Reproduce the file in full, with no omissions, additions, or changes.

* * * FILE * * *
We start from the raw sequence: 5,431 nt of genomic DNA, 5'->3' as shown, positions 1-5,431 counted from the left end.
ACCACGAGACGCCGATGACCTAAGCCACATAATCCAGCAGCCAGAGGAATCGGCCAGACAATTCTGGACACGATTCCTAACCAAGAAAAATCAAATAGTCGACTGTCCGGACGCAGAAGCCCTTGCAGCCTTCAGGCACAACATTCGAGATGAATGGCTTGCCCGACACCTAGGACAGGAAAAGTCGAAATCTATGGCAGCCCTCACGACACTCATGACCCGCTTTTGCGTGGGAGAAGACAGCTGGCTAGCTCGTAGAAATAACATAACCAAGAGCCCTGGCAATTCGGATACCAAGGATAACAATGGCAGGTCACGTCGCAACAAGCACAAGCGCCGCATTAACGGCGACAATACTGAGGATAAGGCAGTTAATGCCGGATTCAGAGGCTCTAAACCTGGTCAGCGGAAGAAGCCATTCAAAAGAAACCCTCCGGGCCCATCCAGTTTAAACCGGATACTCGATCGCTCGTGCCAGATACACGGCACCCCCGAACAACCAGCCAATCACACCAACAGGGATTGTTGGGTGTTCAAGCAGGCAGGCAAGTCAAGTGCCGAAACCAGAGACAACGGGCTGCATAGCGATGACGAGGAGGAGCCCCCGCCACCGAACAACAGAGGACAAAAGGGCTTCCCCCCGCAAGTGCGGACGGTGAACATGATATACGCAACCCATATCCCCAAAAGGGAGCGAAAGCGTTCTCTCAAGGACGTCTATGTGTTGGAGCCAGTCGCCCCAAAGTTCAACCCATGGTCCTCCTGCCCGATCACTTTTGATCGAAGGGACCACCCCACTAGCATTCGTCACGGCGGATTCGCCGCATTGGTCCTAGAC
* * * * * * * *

We start from the raw sequence: 5,431 nt of genomic DNA, 5'->3' as shown, positions 1-5,431 counted from the left end.
ACCACGAGACGCCGATGACCTAAGCCACATAATCCAGCAGCCAGAGGAATCGGCCAGACAATTCTGGACACGATTCCTAACCAAGAAAAATCAAATAGTCGACTGTCCGGACGCAGAAGCCCTTGCAGCCTTCAGGCACAACATTCGAGATGAATGGCTTGCCCGACACCTAGGACAGGAAAAGTCGAAATCTATGGCAGCCCTCACGACACTCATGACCCGCTTTTGCGTGGGAGAAGACAGCTGGCTAGCTCGTAGAAATAACATAACCAAGAGCCCTGGCAATTCGGATACCAAGGATAACAATGGCAGGTCACGTCGCAACAAGCACAAGCGCCGCATTAACGGCGACAATACTGAGGATAAGGCAGTTAATGCCGGATTCAGAGGCTCTAAACCTGGTCAGCGGAAGAAGCCATTCAAAAGAAACCCTCCGGGCCCATCCAGTTTAAACCGGATACTCGATCGCTCGTGCCAGATACACGGCACCCCCGAACAACCAGCCAATCACACCAACAGGGATTGTTGGGTGTTCAAGCAGGCAGGCAAGTCAAGTGCCGAAACCAGAGACAACGGGCTGCATAGCGATGACGAGGAGGAGCCCCCGCCACCGAACAACAGAGGACAAAAGGGCTTCCCCCCGCAAGTGCGGACGGTGAACATGATATACGCAACCCATATCCCCAAAAGGGAGCGAAAGCGTTCTCTCAAGGACGTCTATGTGTTGGAGCCAGTCGCCCCAAAGTTCAACCCATGGTCCTCCTGCCCGATCACTTTTGATCGAAGGGACCACCCCACTAGCATTCGTCACGGCGGATTCGCCGCATTGGTCCTAGAC